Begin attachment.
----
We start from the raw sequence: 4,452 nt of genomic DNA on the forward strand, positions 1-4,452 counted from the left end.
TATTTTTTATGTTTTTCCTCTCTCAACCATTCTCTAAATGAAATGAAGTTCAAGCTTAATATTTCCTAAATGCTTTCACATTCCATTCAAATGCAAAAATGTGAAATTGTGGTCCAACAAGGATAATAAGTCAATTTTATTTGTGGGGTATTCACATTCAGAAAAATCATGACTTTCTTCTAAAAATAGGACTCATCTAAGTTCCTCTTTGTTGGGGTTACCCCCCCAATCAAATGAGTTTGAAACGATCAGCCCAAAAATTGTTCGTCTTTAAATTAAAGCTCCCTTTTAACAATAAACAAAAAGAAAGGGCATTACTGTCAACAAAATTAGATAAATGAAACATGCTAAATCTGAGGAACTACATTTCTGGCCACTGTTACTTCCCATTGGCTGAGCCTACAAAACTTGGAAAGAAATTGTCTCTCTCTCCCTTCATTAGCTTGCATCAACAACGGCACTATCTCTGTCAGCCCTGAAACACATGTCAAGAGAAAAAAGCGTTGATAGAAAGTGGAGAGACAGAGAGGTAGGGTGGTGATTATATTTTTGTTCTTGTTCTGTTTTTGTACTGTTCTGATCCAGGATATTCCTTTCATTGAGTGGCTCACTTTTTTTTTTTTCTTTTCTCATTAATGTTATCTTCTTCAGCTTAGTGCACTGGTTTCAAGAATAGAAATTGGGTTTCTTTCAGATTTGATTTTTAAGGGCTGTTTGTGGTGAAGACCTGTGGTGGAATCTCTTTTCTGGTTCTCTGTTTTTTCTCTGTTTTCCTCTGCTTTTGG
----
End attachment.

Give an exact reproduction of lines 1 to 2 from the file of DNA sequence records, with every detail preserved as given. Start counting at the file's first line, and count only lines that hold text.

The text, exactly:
We start from the raw sequence: 4,452 nt of genomic DNA on the forward strand, positions 1-4,452 counted from the left end.
TATTTTTTATGTTTTTCCTCTCTCAACCATTCTCTAAATGAAATGAAGTTCAAGCTTAATATTTCCTAAATGCTTTCACATTCCATTCAAATGCAAAAATGTGAAATTGTGGTCCAACAAGGATAATAAGTCAATTTTATTTGTGGGGTATTCACATTCAGAAAAATCATGACTTTCTTCTAAAAATAGGACTCATCTAAGTTCCTCTTTGTTGGGGTTACCCCCCCAATCAAATGAGTTTGAAACGATCAGCCCAAAAATTGTTCGTCTTTAAATTAAAGCTCCCTTTTAACAATAAACAAAAAGAAAGGGCATTACTGTCAACAAAATTAGATAAATGAAACATGCTAAATCTGAGGAACTACATTTCTGGCCACTGTTACTTCCCATTGGCTGAGCCTACAAAACTTGGAAAGAAATTGTCTCTCTCTCCCTTCATTAGCTTGCATCAACAACGGCACTATCTCTGTCAGCCCTGAAACACATGTCAAGAGAAAAAAGCGTTGATAGAAAGTGGAGAGACAGAGAGGTAGGGTGGTGATTATATTTTTGTTCTTGTTCTGTTTTTGTACTGTTCTGATCCAGGATATTCCTTTCATTGAGTGGCTCACTTTTTTTTTTTTCTTTTCTCATTAATGTTATCTTCTTCAGCTTAGTGCACTGGTTTCAAGAATAGAAATTGGGTTTCTTTCAGATTTGATTTTTAAGGGCTGTTTGTGGTGAAGACCTGTGGTGGAATCTCTTTTCTGGTTCTCTGTTTTTTCTCTGTTTTCCTCTGCTTTTGG